Carteret Community College moves forward with facility upgrades | News

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CITY OF MORE HEAD — Carteret Community College is moving forward with its 10-year facilities master plan that includes building a transportation technology center and completing a walking trail, among six remaining projects.

CCC President Dr. Tracy Mancini briefed the college’s board of trustees on the plans during a Feb. 22 retreat at the college’s foundation building. The college is in the second year of the ten-year plan.

Dr. Mancini said that with an allocation of $3.375 million from the NC General Assembly over the next four years, the college has begun moving forward with the initial design and discussions for the installation of transport technology.

The building would house automotive technology, diesel and heavy equipment, and welding courses. These courses are currently distributed in different locations on campus.

“Now that we know we’re getting state funding, we’ve started visiting other schools and hope to present more information in the coming months,” Dr. Mancini said.

The funding caveat, however, is tied to following the General Assembly with $400 million in spending over the next four years for capital improvement projects at community colleges across the state. The NCGA agreed, under a 2021 appropriations act, to provide $100 million to the NC community college system in 2021-22 and $100 million in 2022-23, as part of the budget. NCGA’s current biennial for 2021-23.

The additional $200 million is contingent on an appropriation in the 2023-25 ​​biennium budget.

The NC Community College system has allocated $843,925 to the CCC in each of the fiscal years from July 1, 2021 through June 30, 2023. A balance of $1.687 million for the past two years depends on the next long legislative session in the spring. 2023.

The college did not provide a cost estimate for the transportation technology center as it is still in the conceptual phase. CCC officials began visiting other facilities to gather ideas.






Norah Patterson, a student at Carteret Community College in Swansboro, walks a section of the college walking path that is currently under construction on campus. It is part of several capital improvements underway and included in the college facilities master plan. (Cheryl Burke photo)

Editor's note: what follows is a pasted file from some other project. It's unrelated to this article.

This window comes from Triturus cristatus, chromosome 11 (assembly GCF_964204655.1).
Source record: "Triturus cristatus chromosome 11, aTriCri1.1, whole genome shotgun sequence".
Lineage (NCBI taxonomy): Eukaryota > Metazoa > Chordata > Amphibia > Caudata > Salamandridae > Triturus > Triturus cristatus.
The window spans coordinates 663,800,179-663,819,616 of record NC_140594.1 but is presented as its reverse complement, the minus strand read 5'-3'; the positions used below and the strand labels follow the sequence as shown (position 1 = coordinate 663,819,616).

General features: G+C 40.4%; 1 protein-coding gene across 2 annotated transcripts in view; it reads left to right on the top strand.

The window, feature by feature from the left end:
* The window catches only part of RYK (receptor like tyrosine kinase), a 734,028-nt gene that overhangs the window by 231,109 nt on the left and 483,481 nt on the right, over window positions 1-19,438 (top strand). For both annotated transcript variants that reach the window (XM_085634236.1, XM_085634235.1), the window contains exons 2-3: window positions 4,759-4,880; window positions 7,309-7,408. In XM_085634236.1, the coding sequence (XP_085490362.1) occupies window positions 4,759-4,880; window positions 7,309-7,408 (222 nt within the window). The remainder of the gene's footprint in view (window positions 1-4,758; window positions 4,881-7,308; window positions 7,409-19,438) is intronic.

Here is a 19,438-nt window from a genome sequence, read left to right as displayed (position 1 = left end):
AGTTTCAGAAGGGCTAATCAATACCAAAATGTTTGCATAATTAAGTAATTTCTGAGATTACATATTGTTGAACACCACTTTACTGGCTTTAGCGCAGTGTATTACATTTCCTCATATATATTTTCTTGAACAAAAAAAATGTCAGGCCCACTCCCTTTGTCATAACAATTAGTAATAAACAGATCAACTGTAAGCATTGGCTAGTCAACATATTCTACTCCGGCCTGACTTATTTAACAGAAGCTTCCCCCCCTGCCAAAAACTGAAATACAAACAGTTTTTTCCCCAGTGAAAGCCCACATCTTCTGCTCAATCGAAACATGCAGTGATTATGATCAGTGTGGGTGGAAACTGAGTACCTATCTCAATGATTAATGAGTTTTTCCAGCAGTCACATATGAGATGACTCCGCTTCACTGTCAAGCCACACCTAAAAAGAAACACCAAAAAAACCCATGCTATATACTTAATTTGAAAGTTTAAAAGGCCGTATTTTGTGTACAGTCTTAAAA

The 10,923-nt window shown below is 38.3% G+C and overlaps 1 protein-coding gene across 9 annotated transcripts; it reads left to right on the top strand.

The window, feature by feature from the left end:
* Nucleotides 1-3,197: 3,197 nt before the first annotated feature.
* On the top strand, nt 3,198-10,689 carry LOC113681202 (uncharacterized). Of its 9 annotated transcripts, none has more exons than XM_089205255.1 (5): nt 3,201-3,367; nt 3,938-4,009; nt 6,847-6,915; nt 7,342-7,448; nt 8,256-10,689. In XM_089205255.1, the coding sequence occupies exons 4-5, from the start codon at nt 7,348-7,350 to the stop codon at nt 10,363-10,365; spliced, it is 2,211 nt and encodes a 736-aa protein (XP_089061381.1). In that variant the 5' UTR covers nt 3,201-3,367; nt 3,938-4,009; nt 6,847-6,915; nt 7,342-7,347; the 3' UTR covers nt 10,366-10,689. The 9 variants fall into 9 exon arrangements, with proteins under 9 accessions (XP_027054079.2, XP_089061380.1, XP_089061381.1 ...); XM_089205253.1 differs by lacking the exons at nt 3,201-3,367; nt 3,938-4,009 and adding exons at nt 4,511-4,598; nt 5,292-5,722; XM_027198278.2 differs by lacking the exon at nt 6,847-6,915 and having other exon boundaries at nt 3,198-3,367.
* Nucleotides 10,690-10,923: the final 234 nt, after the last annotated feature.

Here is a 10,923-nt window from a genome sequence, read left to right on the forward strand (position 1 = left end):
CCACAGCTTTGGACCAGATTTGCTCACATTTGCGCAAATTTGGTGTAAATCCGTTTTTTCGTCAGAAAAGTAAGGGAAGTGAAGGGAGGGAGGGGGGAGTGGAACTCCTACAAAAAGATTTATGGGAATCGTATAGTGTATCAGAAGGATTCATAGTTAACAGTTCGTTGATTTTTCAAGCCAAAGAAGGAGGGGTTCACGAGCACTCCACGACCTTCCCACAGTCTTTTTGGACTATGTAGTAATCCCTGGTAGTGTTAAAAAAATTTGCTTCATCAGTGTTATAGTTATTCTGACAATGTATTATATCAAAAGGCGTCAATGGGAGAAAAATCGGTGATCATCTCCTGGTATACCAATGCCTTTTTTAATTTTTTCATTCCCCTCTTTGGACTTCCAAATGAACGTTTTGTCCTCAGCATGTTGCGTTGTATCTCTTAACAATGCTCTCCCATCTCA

The college also continues to upgrade public safety teaching facilities, including the college’s firing range in Newport, which is used by Basic Law Enforcement Training students. Many improvements have been made since last year including the tearing down of a dilapidated tower, improving the earthen berm where the targets are set up, improving the roads in the range and laying fresh grass to alleviate muddy conditions.

The college also plans to begin design work on a second firing range. The goal is to complete the project in fiscal year 2022-2023.

Additionally, with a $900,000 fire tower grant, the college is seeking a location for a tower and firefighting training facility. The structure would have multiple stories, Class A fires and a five story platform. This would allow CCC to train aerial techniques, including ladders and ladder trucks, to push back and rescue in complicated structures. The structure would also allow for above and below fire access and egress, confined space entry, and U.S. Coast Guard-approved shipboard firefighting.

Students and firefighters currently use the Morehead City City Training Site, which spans 49 acres on 25th Street.

Another priority project is the renovation of the ground floor of the McGee building. The objective is to bring together all student and administrative services in the same building. Currently, student services for continuing education courses are at another facility.

The goal is to receive county capital for the project. The first staff moves began in February and are expected to be completed in August, with renovations beginning in 2023-24. Officials did not provide a cost estimate for the renovations at the retreat, saying they were still in the conceptual phase.

The college is also planning renovations to the Wayne West Building to accommodate mock health care training and use of the building for emergency/overflow relief by Carteret Health Care. No cost estimates were provided at the retreat, but officials said they plan to seek county funds, grants and donors for the project. The goal is to start the project in 2023.

Another important element is the completion of a nature and walking trail around the campus. The first phase of the project was completed in 2021 at a cost of $222,897. The first phase begins in the parking lot adjacent to the Bryant Student Center and runs behind the McGee Building.

The second phase is currently underway, bringing the trail to the parking lot next to the MARTEC building and to the east side of campus, picking up from the McGee building and following the property line to Arendell Street. The construction cost for the second phase is not to exceed $269,835 and is funded by private donations.

The college requested a grant to complete the third phase of the project and did not provide the cost of the third phase. The goal is to complete the entire project by December. The project is funded by grants and donors.

The college is also in the process of completing a signage project that will provide uniform signage throughout all campus buildings. Installation of signage is underway, with a target for completion in 2022.

Contact Cheryl Burke at 252-726-7081, ext. 255; email [email protected]; or follow on Twitter @cherylccnt.

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